Just this spring, NASA announced its backing for a multiyear "Centennial Challenges" project to promote the development of stronger tethers and beam-powered lifters through a competition known as Space Elevator Games. Several teams are gearing up for the first contest, scheduled Oct. 21-23 at NASA's Ames Research Center in Mountain View, Calif. But Laine says LiftPort won’t be among them:
"While I am a strong supporter of what E2010 is doing for their competition, I don’t think it’s right that we compete in that. For one thing, I am on the advisory board. While it’s a strictly ceremonial position, I still think there would be a conflict of interest in our team competing.“The other reason is about economics. As you know, we are the commercial part of the space elevator development program. So I always have to look at the ‘bottom line.’ If we were to compete and win, we'd have a $50,000 prize, and a robot that could climb 200 feet – and that’s it.“On the other hand, if we focus on building a machine that can climb to high altitudes, we solve a more important challenge to the overall goal of building an elevator to space, and build a machine that has current valuable commercial applications. So that is what we are doing. We are hoping to provide a High Altitude Long Endurance (HALE) system to the military for security and surveillance of improvised explosive devices, and also hoping to provide a system to the Red Cross, to help with the cleanup efforts from Katrina.“These would be real-world technology applications that fit our ‘dual-track’ technology development plan – something that earns revenues down here on earth, now, and something that teaches us what we need to know, in order to build our long-term project.“The power-beaming problem was a very small part in our decision to not compete. So far as I am concerned, it’s a ‘solved problem’ when it’s only over a 200-foot range. As we gain higher altitudes, then the problem becomes more and more important to solve. We will tackle that, when there is a clear trade-off between conventional power systems and beaming power. We figure that will be at the 5- to 10-mile mark. So it’s coming, it just isn’t our focus … yet.”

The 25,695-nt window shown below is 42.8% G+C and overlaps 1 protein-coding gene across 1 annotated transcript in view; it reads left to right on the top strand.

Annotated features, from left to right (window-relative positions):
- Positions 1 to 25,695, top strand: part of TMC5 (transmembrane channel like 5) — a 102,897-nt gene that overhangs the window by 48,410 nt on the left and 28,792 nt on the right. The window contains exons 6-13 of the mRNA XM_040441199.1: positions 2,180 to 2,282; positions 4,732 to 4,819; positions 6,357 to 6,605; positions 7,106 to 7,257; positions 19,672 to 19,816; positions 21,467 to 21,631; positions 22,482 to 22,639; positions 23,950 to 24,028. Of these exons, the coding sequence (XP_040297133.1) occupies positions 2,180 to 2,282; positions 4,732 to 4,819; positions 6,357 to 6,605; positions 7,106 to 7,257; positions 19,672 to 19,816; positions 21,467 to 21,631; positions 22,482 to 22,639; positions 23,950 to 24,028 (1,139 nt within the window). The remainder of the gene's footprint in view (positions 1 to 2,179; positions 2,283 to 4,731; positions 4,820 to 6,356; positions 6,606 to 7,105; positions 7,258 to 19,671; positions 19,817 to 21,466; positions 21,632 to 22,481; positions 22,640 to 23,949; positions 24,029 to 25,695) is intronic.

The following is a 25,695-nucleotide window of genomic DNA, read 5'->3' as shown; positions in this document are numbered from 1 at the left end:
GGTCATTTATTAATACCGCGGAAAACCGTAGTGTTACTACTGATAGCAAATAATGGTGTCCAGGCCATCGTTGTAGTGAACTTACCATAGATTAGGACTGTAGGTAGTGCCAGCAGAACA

If you’re of a skeptical bent, the space elevator itself may sound like pie in the sky. But the constituent technologies – carbon nanotube fabrication and high-altitude robotic transport – seem to fit in with other initiatives, such as the rapid rise of surveillance blimps. Is this trip really necessary? I’d love to hear .
• Sept. 13, 2005 |
Catch a beautiful Boomerang: The Hubble Space Telescope’s astronomers have colorized their latest view of the Boomerang Nebula – but there’s a scientific point behind those pretty rainbow hues.
In this brand-new Hubble image, the different colors represent different polarizations of light from the twin lobes of dust on either side of the central star. Those colors can’t be seen in an of the Boomerang, but they help scientists visualize how the nebula is put together.
“By combining images taken at different polarization angles, astronomers can study light scattering in the nebula and the properties of the small dust particles responsible for the scattering,” Hubble’s astronomers explain in .